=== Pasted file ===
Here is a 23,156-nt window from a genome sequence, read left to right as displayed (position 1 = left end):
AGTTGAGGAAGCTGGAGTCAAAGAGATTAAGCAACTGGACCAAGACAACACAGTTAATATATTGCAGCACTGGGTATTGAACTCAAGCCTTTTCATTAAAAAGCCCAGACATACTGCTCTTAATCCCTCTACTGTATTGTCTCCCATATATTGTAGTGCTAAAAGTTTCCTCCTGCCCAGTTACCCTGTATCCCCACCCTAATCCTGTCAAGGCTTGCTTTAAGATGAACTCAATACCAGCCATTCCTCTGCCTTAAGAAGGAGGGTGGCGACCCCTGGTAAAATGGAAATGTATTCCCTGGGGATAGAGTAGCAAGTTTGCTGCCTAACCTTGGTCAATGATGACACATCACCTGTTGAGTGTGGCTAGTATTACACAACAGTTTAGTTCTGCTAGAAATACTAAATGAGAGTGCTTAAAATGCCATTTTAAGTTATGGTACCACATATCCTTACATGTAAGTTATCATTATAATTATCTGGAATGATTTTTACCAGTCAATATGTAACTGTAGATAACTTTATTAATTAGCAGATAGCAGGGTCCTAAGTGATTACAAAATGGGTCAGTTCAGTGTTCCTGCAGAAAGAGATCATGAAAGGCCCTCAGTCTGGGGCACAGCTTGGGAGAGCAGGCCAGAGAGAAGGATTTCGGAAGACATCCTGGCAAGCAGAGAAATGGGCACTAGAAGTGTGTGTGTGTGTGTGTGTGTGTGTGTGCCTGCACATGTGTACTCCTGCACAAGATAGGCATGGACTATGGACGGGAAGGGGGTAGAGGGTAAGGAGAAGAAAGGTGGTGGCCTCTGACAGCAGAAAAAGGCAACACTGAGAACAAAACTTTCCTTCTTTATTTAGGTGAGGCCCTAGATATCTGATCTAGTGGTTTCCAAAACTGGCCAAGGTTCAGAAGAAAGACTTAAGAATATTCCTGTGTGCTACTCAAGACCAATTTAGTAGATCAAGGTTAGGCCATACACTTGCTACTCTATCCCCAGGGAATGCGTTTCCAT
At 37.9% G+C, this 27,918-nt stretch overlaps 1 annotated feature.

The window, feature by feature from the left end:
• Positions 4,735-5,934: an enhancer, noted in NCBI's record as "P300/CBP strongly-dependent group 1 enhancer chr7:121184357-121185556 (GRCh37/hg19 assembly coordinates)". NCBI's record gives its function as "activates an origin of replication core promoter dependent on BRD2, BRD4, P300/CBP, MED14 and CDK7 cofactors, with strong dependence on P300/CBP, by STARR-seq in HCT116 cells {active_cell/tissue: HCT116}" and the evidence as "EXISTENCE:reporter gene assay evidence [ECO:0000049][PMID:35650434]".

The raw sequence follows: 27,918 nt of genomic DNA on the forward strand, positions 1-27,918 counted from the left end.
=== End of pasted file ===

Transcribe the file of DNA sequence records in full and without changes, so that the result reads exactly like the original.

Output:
Here is a 23,156-nt window from a genome sequence, read left to right as displayed (position 1 = left end):
AGTTGAGGAAGCTGGAGTCAAAGAGATTAAGCAACTGGACCAAGACAACACAGTTAATATATTGCAGCACTGGGTATTGAACTCAAGCCTTTTCATTAAAAAGCCCAGACATACTGCTCTTAATCCCTCTACTGTATTGTCTCCCATATATTGTAGTGCTAAAAGTTTCCTCCTGCCCAGTTACCCTGTATCCCCACCCTAATCCTGTCAAGGCTTGCTTTAAGATGAACTCAATACCAGCCATTCCTCTGCCTTAAGAAGGAGGGTGGCGACCCCTGGTAAAATGGAAATGTATTCCCTGGGGATAGAGTAGCAAGTTTGCTGCCTAACCTTGGTCAATGATGACACATCACCTGTTGAGTGTGGCTAGTATTACACAACAGTTTAGTTCTGCTAGAAATACTAAATGAGAGTGCTTAAAATGCCATTTTAAGTTATGGTACCACATATCCTTACATGTAAGTTATCATTATAATTATCTGGAATGATTTTTACCAGTCAATATGTAACTGTAGATAACTTTATTAATTAGCAGATAGCAGGGTCCTAAGTGATTACAAAATGGGTCAGTTCAGTGTTCCTGCAGAAAGAGATCATGAAAGGCCCTCAGTCTGGGGCACAGCTTGGGAGAGCAGGCCAGAGAGAAGGATTTCGGAAGACATCCTGGCAAGCAGAGAAATGGGCACTAGAAGTGTGTGTGTGTGTGTGTGTGTGTGTGTGCCTGCACATGTGTACTCCTGCACAAGATAGGCATGGACTATGGACGGGAAGGGGGTAGAGGGTAAGGAGAAGAAAGGTGGTGGCCTCTGACAGCAGAAAAAGGCAACACTGAGAACAAAACTTTCCTTCTTTATTTAGGTGAGGCCCTAGATATCTGATCTAGTGGTTTCCAAAACTGGCCAAGGTTCAGAAGAAAGACTTAAGAATATTCCTGTGTGCTACTCAAGACCAATTTAGTAGATCAAGGTTAGGCCATACACTTGCTACTCTATCCCCAGGGAATGCGTTTCCAT
At 37.9% G+C, this 27,918-nt stretch overlaps 1 annotated feature.

The window, feature by feature from the left end:
• Positions 4,735-5,934: an enhancer, noted in NCBI's record as "P300/CBP strongly-dependent group 1 enhancer chr7:121184357-121185556 (GRCh37/hg19 assembly coordinates)". NCBI's record gives its function as "activates an origin of replication core promoter dependent on BRD2, BRD4, P300/CBP, MED14 and CDK7 cofactors, with strong dependence on P300/CBP, by STARR-seq in HCT116 cells {active_cell/tissue: HCT116}" and the evidence as "EXISTENCE:reporter gene assay evidence [ECO:0000049][PMID:35650434]".

The raw sequence follows: 27,918 nt of genomic DNA on the forward strand, positions 1-27,918 counted from the left end.